No Shockers in White House Climate Report

The Obama Administration released a much-vaunted update on climate change today. In its nearly 200 pages, the report contains no new data and few new conclusions on the pace and impact of climate change across the U.S. Rather it affirms the core findings of recent research and sounds the alarm for rapid, definitive action to reduce carbon emissions and prepare for changes already on the way.

In a statement from Lawrence Berkeley National Lab, Evan Mills, one of the report’s 28 co-authors, calls it “the most thorough and up-to-date review ever assembled of climate-change impacts observed to date as well as those anticipated in the future across the United States.” Mills is one of two northern California scientists listed in the report’s credits, along with Ben Santer of Lawrence Livermore National Lab.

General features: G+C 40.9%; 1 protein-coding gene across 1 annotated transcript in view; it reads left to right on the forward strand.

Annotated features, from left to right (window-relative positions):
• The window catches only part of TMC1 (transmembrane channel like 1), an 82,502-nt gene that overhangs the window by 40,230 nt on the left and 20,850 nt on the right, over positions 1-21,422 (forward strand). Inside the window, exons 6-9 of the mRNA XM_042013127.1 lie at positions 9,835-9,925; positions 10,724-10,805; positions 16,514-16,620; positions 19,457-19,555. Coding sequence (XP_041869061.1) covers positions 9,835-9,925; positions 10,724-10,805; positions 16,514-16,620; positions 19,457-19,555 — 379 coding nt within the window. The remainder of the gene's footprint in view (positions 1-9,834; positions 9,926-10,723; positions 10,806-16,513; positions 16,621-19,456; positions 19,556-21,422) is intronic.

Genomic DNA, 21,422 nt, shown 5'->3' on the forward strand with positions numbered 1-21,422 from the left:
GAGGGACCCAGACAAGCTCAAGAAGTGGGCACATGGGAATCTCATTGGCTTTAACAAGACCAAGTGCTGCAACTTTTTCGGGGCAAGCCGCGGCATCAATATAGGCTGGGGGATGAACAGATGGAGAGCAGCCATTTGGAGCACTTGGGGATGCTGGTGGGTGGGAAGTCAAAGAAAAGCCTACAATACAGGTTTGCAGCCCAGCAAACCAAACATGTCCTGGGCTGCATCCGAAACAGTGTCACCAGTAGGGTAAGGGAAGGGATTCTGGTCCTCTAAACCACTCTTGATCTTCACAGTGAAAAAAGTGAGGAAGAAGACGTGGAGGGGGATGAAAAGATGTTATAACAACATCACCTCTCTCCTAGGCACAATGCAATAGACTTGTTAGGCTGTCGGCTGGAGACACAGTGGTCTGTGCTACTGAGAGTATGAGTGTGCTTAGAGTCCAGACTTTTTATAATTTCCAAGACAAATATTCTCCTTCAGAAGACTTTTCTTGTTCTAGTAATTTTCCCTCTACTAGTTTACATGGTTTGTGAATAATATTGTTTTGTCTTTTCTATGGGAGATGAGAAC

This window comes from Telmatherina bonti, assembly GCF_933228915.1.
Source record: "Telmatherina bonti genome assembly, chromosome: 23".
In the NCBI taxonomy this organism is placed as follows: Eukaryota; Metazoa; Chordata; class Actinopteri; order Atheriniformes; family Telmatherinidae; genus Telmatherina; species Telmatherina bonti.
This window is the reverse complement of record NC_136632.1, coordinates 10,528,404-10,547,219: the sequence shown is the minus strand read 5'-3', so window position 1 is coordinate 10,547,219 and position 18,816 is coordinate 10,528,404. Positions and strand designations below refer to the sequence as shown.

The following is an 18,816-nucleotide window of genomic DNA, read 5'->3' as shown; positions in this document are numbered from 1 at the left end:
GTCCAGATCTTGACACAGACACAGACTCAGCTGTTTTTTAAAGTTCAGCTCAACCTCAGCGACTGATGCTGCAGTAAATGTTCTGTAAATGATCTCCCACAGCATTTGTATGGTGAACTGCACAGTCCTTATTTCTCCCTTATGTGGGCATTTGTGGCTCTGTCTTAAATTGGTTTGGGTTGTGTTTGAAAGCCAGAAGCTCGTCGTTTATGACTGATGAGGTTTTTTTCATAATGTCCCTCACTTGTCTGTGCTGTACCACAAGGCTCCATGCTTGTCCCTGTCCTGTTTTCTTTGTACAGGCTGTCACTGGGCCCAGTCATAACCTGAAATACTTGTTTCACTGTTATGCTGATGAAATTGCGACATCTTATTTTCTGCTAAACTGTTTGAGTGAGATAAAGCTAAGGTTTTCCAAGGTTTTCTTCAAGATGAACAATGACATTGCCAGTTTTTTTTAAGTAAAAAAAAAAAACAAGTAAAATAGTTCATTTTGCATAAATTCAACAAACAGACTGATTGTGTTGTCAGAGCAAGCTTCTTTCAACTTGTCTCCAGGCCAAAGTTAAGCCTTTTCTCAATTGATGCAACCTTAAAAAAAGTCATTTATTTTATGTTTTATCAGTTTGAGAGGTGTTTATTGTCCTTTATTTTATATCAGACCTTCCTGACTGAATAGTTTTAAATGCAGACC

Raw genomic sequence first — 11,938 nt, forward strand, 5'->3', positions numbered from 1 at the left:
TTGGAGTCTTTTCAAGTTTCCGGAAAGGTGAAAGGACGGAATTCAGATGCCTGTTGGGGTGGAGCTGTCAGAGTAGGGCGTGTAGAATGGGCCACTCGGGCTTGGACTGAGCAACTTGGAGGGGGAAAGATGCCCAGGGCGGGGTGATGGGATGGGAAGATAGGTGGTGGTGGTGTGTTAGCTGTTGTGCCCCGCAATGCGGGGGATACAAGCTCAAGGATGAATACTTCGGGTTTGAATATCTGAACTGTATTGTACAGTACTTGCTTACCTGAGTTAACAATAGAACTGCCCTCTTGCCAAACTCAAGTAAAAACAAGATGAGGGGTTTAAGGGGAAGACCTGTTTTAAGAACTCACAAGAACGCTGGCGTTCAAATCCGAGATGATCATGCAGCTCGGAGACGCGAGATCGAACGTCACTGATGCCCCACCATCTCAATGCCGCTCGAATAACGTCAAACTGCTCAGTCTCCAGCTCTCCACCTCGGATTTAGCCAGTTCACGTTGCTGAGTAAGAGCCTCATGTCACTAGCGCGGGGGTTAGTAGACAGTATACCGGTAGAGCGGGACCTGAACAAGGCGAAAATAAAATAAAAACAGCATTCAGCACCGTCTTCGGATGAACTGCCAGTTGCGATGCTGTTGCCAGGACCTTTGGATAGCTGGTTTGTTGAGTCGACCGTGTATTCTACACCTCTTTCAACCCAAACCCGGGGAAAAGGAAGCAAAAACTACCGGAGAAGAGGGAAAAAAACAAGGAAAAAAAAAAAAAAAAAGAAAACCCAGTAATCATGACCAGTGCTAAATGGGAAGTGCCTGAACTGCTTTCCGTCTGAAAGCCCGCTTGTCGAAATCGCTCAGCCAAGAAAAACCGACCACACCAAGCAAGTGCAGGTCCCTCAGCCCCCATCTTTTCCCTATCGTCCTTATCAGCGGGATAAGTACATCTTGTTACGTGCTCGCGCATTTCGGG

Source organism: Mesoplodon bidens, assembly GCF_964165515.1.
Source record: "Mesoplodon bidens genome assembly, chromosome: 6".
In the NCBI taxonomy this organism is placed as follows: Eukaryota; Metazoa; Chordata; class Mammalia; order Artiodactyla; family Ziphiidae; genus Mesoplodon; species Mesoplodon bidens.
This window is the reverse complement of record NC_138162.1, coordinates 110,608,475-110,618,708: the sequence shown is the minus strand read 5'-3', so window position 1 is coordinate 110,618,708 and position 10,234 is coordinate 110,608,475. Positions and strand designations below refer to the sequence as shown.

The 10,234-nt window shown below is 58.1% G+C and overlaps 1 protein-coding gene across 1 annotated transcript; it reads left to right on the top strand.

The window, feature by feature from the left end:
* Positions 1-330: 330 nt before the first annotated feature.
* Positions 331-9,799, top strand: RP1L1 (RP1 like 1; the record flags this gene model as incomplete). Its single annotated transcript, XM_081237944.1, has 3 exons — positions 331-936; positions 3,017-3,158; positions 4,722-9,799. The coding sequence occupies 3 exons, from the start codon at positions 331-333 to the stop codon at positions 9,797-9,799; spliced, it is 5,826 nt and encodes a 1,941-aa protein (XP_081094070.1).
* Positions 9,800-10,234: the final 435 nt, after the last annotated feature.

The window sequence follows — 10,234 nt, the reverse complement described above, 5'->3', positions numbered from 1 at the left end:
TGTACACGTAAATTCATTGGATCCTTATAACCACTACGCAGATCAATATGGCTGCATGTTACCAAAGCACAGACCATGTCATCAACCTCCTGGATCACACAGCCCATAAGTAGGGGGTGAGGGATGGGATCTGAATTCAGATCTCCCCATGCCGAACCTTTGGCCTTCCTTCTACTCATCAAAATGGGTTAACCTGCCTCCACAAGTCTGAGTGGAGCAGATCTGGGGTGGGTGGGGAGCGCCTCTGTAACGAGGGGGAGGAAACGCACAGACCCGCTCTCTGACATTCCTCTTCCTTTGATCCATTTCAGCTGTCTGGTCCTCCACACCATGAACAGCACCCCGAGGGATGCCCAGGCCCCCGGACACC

One clear signal from the report is that it’s time to move adaptation strategies to the front burner; preparing for climate effects already in the pipeline.

Louis Blumberg directs the California climate change team for The Nature Conservancy, and told me in a telephone interview this morning, “I would say it’s a very clear signal that even if we dramatically reduce emissions immediately, which we need to do as soon as possible, we’ve already put enough CO2 into the atmosphere where we’re going to have have significant changes to our way of life. And we need to begin now and plan to adapt to these unavoidable impacts and I think this report underscores that urgency.”

But neither Blumberg nor Mills have given up on the mitigation side. Mills says “the good news is that the harshest impacts of future climate change can be avoided if the nation takes deliberate action soon.”

Here is a summary of  “key findings,” taken directly from the report:

1. Global warming is unequivocal and primarily human-induced.